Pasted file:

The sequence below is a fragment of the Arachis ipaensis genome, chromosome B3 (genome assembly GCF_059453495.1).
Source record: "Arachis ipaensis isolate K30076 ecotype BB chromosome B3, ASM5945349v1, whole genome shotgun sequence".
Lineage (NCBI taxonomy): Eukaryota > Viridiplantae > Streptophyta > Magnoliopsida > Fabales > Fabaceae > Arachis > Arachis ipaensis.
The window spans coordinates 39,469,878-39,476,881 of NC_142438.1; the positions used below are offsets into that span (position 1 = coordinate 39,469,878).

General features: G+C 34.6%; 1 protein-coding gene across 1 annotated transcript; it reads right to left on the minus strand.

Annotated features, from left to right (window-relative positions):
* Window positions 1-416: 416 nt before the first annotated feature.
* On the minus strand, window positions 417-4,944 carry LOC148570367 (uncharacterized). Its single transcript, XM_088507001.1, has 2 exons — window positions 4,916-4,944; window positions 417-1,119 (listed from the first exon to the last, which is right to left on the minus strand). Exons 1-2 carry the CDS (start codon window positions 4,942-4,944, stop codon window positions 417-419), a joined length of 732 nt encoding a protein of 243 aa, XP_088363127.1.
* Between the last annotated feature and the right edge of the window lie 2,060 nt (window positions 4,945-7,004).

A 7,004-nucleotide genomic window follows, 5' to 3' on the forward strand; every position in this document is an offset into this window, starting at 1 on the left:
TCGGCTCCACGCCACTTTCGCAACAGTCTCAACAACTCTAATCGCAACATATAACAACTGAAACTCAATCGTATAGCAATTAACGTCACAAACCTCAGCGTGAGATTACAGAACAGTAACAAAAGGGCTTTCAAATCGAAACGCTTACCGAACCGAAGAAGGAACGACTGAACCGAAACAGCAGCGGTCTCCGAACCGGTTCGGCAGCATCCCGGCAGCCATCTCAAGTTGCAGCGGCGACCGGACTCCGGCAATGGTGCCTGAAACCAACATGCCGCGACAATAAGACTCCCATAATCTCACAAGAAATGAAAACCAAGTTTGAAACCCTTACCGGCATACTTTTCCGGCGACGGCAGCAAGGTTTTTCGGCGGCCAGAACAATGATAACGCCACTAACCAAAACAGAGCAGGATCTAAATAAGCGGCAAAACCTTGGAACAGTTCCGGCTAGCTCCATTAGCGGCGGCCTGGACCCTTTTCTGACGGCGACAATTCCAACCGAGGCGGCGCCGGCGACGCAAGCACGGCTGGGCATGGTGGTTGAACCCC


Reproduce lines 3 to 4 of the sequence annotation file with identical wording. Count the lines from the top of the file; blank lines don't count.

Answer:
Lineage (NCBI taxonomy): Eukaryota > Viridiplantae > Streptophyta > Magnoliopsida > Fabales > Fabaceae > Arachis > Arachis ipaensis.
The window spans coordinates 39,469,878-39,476,881 of NC_142438.1; the positions used below are offsets into that span (position 1 = coordinate 39,469,878).